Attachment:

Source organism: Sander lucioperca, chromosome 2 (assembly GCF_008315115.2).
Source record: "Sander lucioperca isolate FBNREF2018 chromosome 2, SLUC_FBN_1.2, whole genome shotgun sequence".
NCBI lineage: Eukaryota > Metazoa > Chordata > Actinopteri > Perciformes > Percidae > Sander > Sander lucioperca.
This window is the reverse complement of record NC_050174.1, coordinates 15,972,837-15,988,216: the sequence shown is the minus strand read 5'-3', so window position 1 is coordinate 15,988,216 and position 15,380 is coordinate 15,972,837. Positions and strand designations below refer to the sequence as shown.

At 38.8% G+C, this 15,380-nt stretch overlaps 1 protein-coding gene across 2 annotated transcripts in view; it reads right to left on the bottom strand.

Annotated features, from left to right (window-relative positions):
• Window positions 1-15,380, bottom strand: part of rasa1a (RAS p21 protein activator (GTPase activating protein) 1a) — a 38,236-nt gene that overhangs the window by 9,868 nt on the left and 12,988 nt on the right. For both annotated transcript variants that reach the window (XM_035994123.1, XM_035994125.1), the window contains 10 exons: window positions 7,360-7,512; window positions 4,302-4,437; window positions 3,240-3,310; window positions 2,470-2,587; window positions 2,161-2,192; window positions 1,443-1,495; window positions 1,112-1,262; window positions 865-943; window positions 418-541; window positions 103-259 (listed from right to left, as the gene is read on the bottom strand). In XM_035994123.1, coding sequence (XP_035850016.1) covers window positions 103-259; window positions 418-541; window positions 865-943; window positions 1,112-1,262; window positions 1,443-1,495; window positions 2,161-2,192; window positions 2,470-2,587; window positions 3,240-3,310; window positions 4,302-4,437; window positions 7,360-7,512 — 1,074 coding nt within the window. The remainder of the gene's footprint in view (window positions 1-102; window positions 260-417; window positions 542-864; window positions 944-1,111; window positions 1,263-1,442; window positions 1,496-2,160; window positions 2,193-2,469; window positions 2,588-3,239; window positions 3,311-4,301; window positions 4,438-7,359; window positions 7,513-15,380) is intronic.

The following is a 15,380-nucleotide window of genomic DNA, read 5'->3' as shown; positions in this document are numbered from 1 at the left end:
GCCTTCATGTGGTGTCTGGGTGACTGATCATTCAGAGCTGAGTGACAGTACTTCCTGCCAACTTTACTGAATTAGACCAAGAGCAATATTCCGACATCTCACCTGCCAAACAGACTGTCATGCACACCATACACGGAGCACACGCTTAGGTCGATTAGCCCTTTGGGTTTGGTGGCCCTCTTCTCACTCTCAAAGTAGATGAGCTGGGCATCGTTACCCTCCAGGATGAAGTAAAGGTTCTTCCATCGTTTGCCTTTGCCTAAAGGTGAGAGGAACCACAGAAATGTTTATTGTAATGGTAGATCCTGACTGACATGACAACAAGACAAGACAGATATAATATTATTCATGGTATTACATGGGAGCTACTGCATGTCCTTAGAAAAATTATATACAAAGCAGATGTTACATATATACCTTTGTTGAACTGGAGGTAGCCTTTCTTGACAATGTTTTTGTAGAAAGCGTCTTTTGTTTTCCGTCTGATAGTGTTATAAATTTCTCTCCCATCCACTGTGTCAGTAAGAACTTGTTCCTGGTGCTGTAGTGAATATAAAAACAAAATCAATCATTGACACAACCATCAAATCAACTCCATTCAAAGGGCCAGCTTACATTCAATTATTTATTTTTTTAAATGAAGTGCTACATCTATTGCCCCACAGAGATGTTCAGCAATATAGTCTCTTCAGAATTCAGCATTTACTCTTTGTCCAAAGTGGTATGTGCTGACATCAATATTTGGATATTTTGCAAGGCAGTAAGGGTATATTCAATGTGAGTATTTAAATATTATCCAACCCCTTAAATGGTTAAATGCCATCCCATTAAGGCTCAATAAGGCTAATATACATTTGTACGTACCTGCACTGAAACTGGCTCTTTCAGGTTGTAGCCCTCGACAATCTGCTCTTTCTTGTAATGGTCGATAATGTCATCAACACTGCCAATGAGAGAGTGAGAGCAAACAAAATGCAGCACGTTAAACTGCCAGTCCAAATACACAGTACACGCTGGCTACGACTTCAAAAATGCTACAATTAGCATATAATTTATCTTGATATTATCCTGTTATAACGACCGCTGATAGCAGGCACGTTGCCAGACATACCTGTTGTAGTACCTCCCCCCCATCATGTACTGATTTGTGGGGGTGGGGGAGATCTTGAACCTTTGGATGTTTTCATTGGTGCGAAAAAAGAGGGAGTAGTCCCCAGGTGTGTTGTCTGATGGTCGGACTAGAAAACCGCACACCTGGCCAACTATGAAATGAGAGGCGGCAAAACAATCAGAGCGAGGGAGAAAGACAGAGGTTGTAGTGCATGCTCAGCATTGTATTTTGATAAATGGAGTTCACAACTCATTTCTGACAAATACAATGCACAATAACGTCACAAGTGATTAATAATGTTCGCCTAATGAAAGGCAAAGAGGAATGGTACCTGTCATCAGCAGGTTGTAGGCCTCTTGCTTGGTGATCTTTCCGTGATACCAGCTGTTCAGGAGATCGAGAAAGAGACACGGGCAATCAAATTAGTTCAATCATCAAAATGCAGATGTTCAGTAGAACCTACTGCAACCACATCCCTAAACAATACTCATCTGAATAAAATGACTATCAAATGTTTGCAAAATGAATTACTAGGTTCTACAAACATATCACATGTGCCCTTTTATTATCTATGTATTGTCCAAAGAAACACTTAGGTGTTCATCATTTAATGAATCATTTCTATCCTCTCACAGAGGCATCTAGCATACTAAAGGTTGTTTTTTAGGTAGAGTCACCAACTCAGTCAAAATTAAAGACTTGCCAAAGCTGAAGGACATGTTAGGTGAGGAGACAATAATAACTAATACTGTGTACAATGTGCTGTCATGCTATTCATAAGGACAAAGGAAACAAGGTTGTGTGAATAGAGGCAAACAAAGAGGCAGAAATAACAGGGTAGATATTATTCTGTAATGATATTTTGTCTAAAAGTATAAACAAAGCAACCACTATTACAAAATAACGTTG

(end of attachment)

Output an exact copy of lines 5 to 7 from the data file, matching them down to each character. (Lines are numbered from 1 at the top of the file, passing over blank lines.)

At 38.8% G+C, this 15,380-nt stretch overlaps 1 protein-coding gene across 2 annotated transcripts in view; it reads right to left on the bottom strand.

Annotated features, from left to right (window-relative positions):
• Window positions 1-15,380, bottom strand: part of rasa1a (RAS p21 protein activator (GTPase activating protein) 1a) — a 38,236-nt gene that overhangs the window by 9,868 nt on the left and 12,988 nt on the right. For both annotated transcript variants that reach the window (XM_035994123.1, XM_035994125.1), the window contains 10 exons: window positions 7,360-7,512; window positions 4,302-4,437; window positions 3,240-3,310; window positions 2,470-2,587; window positions 2,161-2,192; window positions 1,443-1,495; window positions 1,112-1,262; window positions 865-943; window positions 418-541; window positions 103-259 (listed from right to left, as the gene is read on the bottom strand). In XM_035994123.1, coding sequence (XP_035850016.1) covers window positions 103-259; window positions 418-541; window positions 865-943; window positions 1,112-1,262; window positions 1,443-1,495; window positions 2,161-2,192; window positions 2,470-2,587; window positions 3,240-3,310; window positions 4,302-4,437; window positions 7,360-7,512 — 1,074 coding nt within the window. The remainder of the gene's footprint in view (window positions 1-102; window positions 260-417; window positions 542-864; window positions 944-1,111; window positions 1,263-1,442; window positions 1,496-2,160; window positions 2,193-2,469; window positions 2,588-3,239; window positions 3,311-4,301; window positions 4,438-7,359; window positions 7,513-15,380) is intronic.